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Posted: 10/12/2004 12:43:14 AM EST
[Last Edit: 10/12/2004 12:47:14 AM EST by 71-Hour_Achmed]
U.S. Patent 6,796,073: Method for Producing a Barrel Marking Granted Sept. 28, 2004

Abstract:
The invention pertains to a method for producing a barrel marking on the inner side (4) of the barrel (2) of a firearm. Barrel markings on firearms are used for marking projectiles fired from the respective firearm and to thusly allow a largely definitive allocation of a projectile to the weapon from which it was fired. The invention is characterized by the fact that at least one groove which follows the rifling (5) of the barrel is mechanically produced in the barrel wall by means of a finger-like tool (1) that can be displaced relative to the longitudinal axis (6) of the barrel and turned about the longitudinal axis of the barrel, namely after the inner side of the barrel (2) is finished, preferably during the manufacture of the barrel. The invention also pertains to thusly manufactured barrels and to a device for carrying out said method.



In other words, forget about uniquely identifying bullets via laser engraving -- this method allows manufacturers to custom-code barrels to uniquely identify which firearm fired any given bullet. Further methods for determining who possessed the firearm, such as registration of owners, is left as an exercise for the reader.

Essentially what this method entails is using a cut-rifling tool to add marking cuts within a rifling groove, such that the marking cuts produce markings on the fired bullets. These markings can be encoded to be unique to a given barrel. Forensics would thus no longer have to depend on random variations in the bore to engrave identifying patterns on bullets, but instead would just "read the binary" and do a database lookup.
Link Posted: 10/12/2004 12:52:21 AM EST
Several large LE agencies already use this for their Glock pistols as I recall. Miami, I believe, is one.
Link Posted: 10/12/2004 12:54:31 AM EST
In today's news barrel orders for Jarvis and Bar-Sto are up 300%......

S.O.
Link Posted: 10/12/2004 1:01:42 AM EST

Originally Posted By SorryOciffer:
In today's news barrel orders for Jarvis and Bar-Sto are up 300%......

S.O.



+1



Link Posted: 10/12/2004 1:03:45 AM EST
So if a state or the Federal govt want to register the gun, they would get this register this pattern, but barrels are not serial numbered(yet) and controlled like the recievers, so how can then say, if you change the barrel then you must re-register your rifling.

The US Patent office is filled with patents that is not practical in the real world production. We'll see where this one leads. How many patents are actually put into real world production?
Link Posted: 10/12/2004 1:25:36 AM EST
I see nothing wrong with uniquely marking barrels of weapons. If anything it is to your benefit to have a very unique pattern left on the bullet. If the weapon is only used in self defense you will admit to putting that bullet in the person and it will not matter. If the weapon was used in the commission of a crime then it will help prove beyond a shadow of a doubt a persons guilt or innocence.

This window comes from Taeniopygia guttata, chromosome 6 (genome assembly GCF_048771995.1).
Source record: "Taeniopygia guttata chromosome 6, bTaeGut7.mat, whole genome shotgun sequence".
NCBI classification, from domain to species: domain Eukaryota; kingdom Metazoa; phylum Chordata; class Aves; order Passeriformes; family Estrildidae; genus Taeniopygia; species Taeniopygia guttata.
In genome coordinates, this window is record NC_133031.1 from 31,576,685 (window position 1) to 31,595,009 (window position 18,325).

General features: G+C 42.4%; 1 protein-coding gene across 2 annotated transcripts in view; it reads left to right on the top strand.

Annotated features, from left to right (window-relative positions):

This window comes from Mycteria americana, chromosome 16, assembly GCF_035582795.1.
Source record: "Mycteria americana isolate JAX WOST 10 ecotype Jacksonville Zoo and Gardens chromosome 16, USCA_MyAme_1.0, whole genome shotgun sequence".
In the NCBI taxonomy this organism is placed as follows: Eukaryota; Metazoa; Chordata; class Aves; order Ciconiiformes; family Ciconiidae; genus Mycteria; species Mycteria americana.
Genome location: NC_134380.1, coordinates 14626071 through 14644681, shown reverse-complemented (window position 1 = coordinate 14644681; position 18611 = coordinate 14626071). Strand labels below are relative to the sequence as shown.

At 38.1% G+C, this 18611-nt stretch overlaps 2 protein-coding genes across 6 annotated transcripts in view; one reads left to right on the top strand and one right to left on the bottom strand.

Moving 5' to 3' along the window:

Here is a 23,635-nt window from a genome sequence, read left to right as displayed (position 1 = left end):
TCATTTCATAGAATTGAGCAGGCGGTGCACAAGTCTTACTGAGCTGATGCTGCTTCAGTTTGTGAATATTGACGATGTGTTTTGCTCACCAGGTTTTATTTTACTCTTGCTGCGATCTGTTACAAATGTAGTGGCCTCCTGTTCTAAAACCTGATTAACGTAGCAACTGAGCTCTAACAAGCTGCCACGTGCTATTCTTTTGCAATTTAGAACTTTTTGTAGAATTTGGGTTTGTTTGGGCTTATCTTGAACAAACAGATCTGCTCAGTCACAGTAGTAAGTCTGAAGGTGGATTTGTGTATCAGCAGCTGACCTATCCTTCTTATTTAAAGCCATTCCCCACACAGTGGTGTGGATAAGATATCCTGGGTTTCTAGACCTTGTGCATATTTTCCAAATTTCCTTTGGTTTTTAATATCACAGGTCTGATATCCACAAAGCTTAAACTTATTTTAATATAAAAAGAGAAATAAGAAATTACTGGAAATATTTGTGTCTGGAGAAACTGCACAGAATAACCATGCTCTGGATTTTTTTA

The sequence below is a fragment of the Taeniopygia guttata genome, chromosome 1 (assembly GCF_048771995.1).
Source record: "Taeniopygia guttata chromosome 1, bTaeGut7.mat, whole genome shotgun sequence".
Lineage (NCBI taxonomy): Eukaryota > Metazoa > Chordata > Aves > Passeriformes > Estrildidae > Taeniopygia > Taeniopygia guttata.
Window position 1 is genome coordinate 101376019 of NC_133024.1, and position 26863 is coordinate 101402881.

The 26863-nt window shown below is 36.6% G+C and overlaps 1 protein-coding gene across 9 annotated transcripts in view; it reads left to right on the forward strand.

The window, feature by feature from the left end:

Link Posted: 10/12/2004 1:40:35 AM EST
Screw 'em. Get a KKM drop-in replacement and you can shoot lead and you have a safer barrel.
Link Posted: 10/12/2004 1:44:07 AM EST
[Last Edit: 10/12/2004 1:58:46 AM EST by 71-Hour_Achmed]

Originally Posted By inzane123:
I see nothing wrong with uniquely marking barrels of weapons. If anything it is to your benefit to have a very unique pattern left on the bullet. If the weapon is only used in self defense you will admit to putting that bullet in the person and it will not matter. If the weapon was used in the commission of a crime then it will help prove beyond a shadow of a doubt a persons guilt or innocence.


The problem comes up when you need a system to (1) mandate that only "marked" barrels are used, (2) require registration of individual barrels to owners, and (3) put together a huge computer database to track owners, barrels, and registration markings. Sorta like Canada's national registry.

Oh yeah, and (4) build the death camps. Mustn't forget the death camps.
Link Posted: 10/12/2004 4:40:44 AM EST

Originally Posted By 71-Hour_Achmed:

Originally Posted By inzane123:
I see nothing wrong with uniquely marking barrels of weapons. If anything it is to your benefit to have a very unique pattern left on the bullet. If the weapon is only used in self defense you will admit to putting that bullet in the person and it will not matter. If the weapon was used in the commission of a crime then it will help prove beyond a shadow of a doubt a persons guilt or innocence.


The problem comes up when you need a system to (1) mandate that only "marked" barrels are used, (2) require registration of individual barrels to owners, and (3) put together a huge computer database to track owners, barrels, and registration markings. Sorta like Canada's national registry.

Oh yeah, and (4) build the death camps. Mustn't forget the death camps.

Do (1), (2), and (3) violate your RKBA?
Link Posted: 10/12/2004 4:43:36 AM EST
Combined, yes... 1, 2, and 3 violate RKBA, just as a "registry" of printing pressess and technology that would allow any "printed" materials to be traced back to a particular registred press would. Its called an unconstitutional chilling effecton the exercise of a right recognized and protected (but not granted, as the rights exist outside of man's law) by the constitution.

Link Posted: 10/12/2004 4:44:44 AM EST

Originally Posted By warlord: